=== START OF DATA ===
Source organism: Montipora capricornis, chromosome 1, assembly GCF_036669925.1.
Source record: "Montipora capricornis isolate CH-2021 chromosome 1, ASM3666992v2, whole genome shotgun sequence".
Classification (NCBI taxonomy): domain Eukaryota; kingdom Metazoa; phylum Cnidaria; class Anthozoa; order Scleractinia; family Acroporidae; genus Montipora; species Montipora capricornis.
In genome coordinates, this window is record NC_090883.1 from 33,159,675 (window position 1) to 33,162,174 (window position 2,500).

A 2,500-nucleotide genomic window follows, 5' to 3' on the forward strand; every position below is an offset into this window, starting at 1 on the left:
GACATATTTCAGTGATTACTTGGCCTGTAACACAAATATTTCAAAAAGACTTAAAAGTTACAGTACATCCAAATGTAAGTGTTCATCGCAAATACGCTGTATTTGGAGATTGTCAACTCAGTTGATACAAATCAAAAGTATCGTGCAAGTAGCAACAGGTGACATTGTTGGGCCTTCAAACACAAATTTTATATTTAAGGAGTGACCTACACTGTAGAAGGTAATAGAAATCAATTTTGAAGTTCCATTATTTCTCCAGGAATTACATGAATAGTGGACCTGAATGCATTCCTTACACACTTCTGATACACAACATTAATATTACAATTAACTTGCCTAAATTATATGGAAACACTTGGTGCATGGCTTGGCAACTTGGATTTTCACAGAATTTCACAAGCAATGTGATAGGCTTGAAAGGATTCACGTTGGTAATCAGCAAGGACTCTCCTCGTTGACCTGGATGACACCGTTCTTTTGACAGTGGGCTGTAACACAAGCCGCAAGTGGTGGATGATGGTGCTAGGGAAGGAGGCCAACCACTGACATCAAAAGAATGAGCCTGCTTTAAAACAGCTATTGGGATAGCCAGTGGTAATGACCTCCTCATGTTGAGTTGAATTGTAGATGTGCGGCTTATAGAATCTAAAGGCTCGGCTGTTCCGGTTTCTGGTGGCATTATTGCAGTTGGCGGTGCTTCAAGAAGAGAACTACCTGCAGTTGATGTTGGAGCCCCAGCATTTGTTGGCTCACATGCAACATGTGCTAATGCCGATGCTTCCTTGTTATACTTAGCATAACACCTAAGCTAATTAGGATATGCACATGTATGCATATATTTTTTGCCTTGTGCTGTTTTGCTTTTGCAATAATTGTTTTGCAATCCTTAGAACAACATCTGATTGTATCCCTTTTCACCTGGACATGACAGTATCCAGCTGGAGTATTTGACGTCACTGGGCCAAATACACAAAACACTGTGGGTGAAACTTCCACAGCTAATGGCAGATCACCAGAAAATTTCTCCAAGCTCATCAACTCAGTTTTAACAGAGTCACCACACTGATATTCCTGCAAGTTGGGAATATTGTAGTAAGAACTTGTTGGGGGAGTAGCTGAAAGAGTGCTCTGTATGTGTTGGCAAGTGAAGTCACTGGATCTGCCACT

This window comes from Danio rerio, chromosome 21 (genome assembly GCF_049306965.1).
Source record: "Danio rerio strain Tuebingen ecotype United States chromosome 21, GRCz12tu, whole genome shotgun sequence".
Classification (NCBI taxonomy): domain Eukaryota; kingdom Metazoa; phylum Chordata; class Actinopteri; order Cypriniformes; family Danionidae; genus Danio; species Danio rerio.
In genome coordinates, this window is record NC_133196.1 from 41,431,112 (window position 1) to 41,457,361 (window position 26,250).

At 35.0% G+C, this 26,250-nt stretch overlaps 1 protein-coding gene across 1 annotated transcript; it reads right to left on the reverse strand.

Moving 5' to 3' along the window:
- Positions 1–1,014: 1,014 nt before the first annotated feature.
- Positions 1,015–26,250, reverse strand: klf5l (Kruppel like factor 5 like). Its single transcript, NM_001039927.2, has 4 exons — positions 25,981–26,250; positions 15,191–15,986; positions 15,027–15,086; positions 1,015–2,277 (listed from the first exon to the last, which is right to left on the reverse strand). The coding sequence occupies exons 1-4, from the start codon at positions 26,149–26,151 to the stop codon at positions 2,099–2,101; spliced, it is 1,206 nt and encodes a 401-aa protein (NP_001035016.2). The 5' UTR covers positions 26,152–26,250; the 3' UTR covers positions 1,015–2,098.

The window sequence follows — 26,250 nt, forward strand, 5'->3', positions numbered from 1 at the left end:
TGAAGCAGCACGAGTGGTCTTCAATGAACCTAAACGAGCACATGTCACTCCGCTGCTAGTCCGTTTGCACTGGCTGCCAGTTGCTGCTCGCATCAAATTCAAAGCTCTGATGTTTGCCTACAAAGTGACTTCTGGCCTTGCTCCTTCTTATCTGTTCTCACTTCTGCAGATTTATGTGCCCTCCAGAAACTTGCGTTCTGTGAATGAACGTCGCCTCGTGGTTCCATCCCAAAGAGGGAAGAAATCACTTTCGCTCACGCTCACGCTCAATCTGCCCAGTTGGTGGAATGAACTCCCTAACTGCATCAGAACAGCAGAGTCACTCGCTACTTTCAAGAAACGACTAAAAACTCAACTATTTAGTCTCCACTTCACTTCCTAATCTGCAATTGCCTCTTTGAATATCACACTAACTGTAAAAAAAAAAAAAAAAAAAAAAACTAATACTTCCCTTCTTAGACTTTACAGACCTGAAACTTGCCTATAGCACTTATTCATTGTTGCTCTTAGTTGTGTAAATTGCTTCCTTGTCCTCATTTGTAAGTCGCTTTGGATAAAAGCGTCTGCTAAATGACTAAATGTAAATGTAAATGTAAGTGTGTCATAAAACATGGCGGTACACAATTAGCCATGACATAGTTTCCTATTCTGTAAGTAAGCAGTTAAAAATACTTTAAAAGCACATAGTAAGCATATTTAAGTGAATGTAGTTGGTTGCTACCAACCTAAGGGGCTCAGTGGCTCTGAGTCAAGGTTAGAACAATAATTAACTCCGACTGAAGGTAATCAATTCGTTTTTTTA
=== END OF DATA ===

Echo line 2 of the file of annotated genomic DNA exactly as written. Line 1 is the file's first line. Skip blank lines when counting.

Source record: "Montipora capricornis isolate CH-2021 chromosome 1, ASM3666992v2, whole genome shotgun sequence".